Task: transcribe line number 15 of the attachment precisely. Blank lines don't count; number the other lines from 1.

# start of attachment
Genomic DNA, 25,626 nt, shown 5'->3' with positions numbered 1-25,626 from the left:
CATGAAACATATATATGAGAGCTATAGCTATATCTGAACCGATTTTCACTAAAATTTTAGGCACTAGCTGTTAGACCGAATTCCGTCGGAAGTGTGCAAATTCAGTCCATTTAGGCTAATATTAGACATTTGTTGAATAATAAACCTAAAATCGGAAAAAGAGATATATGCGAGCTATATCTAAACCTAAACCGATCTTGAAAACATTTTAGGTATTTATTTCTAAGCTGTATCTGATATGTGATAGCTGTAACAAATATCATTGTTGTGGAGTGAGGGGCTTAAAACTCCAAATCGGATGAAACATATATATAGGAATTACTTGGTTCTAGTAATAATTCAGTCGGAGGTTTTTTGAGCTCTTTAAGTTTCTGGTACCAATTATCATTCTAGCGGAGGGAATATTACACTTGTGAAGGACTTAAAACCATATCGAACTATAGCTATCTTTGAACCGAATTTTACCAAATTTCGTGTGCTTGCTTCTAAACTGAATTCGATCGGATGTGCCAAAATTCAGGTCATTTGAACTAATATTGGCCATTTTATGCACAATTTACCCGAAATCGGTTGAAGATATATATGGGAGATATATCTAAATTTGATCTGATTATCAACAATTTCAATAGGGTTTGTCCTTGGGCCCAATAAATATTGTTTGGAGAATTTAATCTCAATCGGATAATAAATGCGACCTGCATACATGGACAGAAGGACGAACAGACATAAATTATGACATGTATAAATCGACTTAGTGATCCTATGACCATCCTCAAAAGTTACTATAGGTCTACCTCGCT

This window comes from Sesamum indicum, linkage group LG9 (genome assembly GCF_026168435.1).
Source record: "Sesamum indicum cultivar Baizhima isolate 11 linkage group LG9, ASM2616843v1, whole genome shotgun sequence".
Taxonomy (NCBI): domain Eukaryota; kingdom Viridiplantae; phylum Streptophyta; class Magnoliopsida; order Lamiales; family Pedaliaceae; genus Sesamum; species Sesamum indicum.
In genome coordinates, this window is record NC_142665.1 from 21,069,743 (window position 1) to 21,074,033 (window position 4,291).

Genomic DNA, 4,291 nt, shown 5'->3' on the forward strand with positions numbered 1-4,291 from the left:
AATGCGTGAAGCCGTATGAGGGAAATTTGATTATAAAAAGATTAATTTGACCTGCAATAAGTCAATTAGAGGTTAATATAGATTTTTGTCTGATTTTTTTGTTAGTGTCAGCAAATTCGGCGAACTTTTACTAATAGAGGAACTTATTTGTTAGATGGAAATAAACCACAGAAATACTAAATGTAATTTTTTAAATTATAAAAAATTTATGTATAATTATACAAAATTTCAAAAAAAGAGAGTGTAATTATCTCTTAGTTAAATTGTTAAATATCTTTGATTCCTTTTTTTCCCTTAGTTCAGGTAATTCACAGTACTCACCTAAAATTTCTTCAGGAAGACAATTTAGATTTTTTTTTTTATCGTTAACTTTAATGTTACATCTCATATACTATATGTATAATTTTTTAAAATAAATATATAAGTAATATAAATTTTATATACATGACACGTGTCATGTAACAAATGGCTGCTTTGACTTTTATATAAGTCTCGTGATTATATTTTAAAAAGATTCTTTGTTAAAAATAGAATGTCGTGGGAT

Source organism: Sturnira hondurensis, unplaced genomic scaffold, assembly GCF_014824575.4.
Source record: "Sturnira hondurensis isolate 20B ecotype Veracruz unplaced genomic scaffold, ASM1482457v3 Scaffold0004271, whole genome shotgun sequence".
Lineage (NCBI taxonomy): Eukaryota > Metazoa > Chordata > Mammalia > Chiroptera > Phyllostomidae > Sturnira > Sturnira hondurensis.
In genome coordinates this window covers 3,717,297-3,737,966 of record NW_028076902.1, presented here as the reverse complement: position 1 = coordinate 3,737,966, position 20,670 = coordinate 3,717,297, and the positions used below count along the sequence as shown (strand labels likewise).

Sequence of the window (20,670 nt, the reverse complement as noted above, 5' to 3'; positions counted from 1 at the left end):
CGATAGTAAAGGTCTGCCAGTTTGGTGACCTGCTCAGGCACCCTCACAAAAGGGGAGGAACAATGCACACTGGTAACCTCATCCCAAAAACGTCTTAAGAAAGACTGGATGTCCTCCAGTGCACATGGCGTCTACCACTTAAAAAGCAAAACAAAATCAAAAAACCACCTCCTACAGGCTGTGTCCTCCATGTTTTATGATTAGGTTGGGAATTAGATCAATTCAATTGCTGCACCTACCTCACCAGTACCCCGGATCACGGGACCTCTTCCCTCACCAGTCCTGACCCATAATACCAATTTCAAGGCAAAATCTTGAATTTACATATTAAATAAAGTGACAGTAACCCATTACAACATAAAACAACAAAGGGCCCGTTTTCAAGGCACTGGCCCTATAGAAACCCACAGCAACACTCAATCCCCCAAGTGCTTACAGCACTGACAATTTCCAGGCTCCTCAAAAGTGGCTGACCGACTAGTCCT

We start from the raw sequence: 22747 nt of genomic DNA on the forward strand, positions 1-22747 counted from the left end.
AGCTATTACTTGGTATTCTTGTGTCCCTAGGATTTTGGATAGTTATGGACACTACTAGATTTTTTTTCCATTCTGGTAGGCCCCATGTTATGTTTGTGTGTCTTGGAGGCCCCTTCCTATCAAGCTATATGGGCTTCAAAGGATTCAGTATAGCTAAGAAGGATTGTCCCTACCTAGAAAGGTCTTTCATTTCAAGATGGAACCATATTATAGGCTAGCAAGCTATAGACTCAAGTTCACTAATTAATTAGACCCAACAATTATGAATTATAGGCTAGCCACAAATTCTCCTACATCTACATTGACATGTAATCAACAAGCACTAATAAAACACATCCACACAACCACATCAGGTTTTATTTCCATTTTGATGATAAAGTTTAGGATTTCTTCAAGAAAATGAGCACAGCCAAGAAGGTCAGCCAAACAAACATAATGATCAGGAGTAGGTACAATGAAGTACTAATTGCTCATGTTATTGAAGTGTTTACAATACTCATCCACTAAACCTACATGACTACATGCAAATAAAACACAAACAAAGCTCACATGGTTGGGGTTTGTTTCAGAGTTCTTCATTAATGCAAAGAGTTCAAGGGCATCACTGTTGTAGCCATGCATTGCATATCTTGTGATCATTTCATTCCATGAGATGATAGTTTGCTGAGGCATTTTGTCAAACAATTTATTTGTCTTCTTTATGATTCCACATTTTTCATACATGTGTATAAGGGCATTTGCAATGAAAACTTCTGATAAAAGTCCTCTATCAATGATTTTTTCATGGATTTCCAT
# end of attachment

We start from the raw sequence: 22747 nt of genomic DNA on the forward strand, positions 1-22747 counted from the left end.